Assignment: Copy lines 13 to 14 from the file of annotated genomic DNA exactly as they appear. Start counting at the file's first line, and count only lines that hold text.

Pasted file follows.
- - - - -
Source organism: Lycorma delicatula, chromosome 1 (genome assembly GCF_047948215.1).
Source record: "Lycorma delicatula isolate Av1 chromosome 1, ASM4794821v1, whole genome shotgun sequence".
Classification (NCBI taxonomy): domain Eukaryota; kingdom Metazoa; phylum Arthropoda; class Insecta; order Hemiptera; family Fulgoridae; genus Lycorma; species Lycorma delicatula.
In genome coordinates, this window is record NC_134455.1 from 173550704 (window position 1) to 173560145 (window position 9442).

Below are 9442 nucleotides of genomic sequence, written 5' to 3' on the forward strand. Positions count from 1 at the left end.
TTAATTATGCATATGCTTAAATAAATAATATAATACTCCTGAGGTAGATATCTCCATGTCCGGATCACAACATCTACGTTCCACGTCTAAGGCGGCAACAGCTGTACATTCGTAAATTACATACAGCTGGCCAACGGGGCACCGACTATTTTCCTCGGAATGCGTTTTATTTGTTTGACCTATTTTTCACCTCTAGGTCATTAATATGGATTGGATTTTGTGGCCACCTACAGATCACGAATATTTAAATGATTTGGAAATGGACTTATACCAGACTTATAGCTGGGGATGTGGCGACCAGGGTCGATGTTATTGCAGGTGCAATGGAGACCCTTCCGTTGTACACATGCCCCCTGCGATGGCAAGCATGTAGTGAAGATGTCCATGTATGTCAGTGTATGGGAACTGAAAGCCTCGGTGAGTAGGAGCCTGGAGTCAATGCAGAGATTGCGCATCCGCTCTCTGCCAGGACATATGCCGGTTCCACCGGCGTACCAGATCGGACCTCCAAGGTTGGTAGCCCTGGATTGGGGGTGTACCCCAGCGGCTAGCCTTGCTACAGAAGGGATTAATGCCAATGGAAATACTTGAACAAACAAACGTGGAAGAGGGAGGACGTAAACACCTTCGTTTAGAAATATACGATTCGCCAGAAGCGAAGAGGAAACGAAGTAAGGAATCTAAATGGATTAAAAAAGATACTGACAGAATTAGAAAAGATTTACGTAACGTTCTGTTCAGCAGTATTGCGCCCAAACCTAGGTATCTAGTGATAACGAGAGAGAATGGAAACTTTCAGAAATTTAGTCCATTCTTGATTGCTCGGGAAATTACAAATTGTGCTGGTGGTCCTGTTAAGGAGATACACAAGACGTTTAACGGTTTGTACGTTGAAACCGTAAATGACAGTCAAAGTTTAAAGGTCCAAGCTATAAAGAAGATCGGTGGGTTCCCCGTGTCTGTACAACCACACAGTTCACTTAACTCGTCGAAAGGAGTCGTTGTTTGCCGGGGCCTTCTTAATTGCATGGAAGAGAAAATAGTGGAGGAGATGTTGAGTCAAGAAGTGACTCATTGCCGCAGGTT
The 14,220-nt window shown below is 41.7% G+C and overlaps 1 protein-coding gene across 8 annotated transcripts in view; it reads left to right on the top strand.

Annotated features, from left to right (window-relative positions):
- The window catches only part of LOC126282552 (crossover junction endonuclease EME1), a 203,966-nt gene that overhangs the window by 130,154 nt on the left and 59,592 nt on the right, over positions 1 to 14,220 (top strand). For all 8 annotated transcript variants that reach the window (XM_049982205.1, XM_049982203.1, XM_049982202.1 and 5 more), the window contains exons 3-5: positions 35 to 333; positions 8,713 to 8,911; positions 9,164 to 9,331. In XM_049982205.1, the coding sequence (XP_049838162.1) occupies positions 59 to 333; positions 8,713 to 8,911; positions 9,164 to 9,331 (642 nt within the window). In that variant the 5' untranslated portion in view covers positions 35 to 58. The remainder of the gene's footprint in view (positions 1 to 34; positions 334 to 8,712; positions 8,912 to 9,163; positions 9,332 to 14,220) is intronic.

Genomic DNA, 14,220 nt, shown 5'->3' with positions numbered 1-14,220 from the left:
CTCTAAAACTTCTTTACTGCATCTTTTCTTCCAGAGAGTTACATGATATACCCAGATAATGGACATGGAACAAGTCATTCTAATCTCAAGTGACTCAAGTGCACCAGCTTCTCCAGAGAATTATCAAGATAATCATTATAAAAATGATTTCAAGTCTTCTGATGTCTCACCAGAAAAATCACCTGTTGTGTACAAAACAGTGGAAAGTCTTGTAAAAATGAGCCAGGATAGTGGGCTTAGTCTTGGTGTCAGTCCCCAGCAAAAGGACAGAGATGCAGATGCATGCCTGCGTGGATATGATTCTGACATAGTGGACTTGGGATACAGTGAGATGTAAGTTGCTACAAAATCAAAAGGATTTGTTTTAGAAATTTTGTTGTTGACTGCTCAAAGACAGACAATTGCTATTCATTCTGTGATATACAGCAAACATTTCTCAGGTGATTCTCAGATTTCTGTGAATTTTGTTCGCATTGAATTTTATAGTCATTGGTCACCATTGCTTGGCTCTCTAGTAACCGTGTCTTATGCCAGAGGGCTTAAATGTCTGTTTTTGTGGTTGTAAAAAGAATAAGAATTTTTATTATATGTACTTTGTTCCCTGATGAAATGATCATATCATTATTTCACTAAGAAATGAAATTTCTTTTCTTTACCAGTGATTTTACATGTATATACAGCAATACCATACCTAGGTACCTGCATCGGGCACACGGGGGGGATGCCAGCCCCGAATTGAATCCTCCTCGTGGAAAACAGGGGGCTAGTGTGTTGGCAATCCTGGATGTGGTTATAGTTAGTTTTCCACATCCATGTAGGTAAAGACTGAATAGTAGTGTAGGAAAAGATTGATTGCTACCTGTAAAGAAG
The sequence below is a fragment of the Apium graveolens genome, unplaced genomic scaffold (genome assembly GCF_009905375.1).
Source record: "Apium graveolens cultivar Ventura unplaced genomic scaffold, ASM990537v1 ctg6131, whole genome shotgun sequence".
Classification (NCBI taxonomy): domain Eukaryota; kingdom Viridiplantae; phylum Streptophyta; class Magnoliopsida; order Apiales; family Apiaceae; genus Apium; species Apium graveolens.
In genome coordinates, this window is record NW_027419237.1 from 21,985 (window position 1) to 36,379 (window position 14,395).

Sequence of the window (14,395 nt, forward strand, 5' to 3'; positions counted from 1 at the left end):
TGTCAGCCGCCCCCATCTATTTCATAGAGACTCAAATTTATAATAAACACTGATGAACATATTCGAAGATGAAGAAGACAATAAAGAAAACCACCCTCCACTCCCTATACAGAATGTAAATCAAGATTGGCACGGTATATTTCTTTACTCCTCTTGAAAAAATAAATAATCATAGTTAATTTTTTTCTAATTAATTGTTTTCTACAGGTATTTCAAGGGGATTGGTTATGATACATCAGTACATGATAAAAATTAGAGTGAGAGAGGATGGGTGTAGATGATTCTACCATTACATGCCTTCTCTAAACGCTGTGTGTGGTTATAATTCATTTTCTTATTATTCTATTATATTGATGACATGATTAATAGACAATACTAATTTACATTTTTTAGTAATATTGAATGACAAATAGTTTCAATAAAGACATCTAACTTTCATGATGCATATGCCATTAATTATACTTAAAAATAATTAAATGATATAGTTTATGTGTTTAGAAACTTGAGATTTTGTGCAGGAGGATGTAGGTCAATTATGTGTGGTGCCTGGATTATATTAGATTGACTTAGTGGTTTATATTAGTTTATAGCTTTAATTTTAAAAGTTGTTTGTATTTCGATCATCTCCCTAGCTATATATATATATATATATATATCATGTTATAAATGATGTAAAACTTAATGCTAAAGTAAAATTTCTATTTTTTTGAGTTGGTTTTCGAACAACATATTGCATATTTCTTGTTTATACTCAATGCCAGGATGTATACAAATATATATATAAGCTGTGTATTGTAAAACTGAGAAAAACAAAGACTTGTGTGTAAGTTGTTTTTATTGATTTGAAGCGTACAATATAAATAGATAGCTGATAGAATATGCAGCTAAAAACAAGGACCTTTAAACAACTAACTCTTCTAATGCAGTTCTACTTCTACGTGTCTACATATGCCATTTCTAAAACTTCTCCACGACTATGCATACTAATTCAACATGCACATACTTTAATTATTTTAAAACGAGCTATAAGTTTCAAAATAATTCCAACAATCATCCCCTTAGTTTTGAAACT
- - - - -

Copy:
Source record: "Apium graveolens cultivar Ventura unplaced genomic scaffold, ASM990537v1 ctg6131, whole genome shotgun sequence".
Classification (NCBI taxonomy): domain Eukaryota; kingdom Viridiplantae; phylum Streptophyta; class Magnoliopsida; order Apiales; family Apiaceae; genus Apium; species Apium graveolens.